Thursday, 29 October 2009
And the Band Played On
Instead, I mourn the passing of the singing group that were once the Sugababes. It seems that the last remaining founder member, Keisha Buchanan, has now fled the coop and whether she was pushed or left willingly is not really the issue. What is important now is whether the remaining ‘Babes plus any newcomer really have the right to call themselves the Sugababes with all the global goodwill that goes with that name?
This is a matter that I have touched on before and as yet is still largely unresolved. My contention is this: should any band have the right to use their original name once all founder members have left?
In a recent issue of ‘Record Collector’ there is a page of gig adverts which includes the following; Focus (featuring Thijs van Leer), Martin Turner’s Wishbone Ash and The Grounghogs with Tony McPhee. All these are really the thin edge of the wedge as none of them are the original bands but one member plus supporting players. Focus was never Thijs van Leer on his own and without Messrs Akkerman, Ruiter and Van der Linden the Focus name seems a little sullied. I’m not sure who’d want to see Wishbone Ash without Andy Powell (and Upton and Ted Turner come to that) but the name is still being used for commercial gain. It would be interesting to know what a conglomeration of Powell, Upton and T Turner would call themselves?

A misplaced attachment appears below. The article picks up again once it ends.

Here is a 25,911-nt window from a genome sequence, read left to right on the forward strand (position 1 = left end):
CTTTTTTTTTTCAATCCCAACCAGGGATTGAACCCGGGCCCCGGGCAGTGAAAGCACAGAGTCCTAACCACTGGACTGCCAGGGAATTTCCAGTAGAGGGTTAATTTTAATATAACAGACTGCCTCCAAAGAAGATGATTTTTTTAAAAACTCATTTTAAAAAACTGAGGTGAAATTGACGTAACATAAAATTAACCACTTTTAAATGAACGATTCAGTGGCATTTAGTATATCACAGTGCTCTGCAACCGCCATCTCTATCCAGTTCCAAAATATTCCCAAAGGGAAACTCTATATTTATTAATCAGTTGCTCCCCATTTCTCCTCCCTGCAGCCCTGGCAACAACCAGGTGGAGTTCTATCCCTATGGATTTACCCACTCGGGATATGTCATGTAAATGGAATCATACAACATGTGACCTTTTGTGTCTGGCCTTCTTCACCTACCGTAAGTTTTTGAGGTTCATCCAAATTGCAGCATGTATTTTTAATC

The case of the Groundhogs is perhaps more acceptable as Tony McPhee was undoubtedly the main man, but I’m sure long time fans of the band would still feel a little short changed without the remaining members.
My feeling is that all bands that do not have a single founding member should be forced by the musicians union to change their name. After all, from a punter’s point of view there is a little matter of the Trades Descriptions Act and the misrepresentation of goods. I dare say that Martin Turner would claim he has done just that by playing under the mantle of ‘Martin Turner’s Wishbone Ash’ but I hear the sound of hairs being split. What we need is a decent judicial decision on this point then we can look forward to years of acrimony (see Pink Floyd).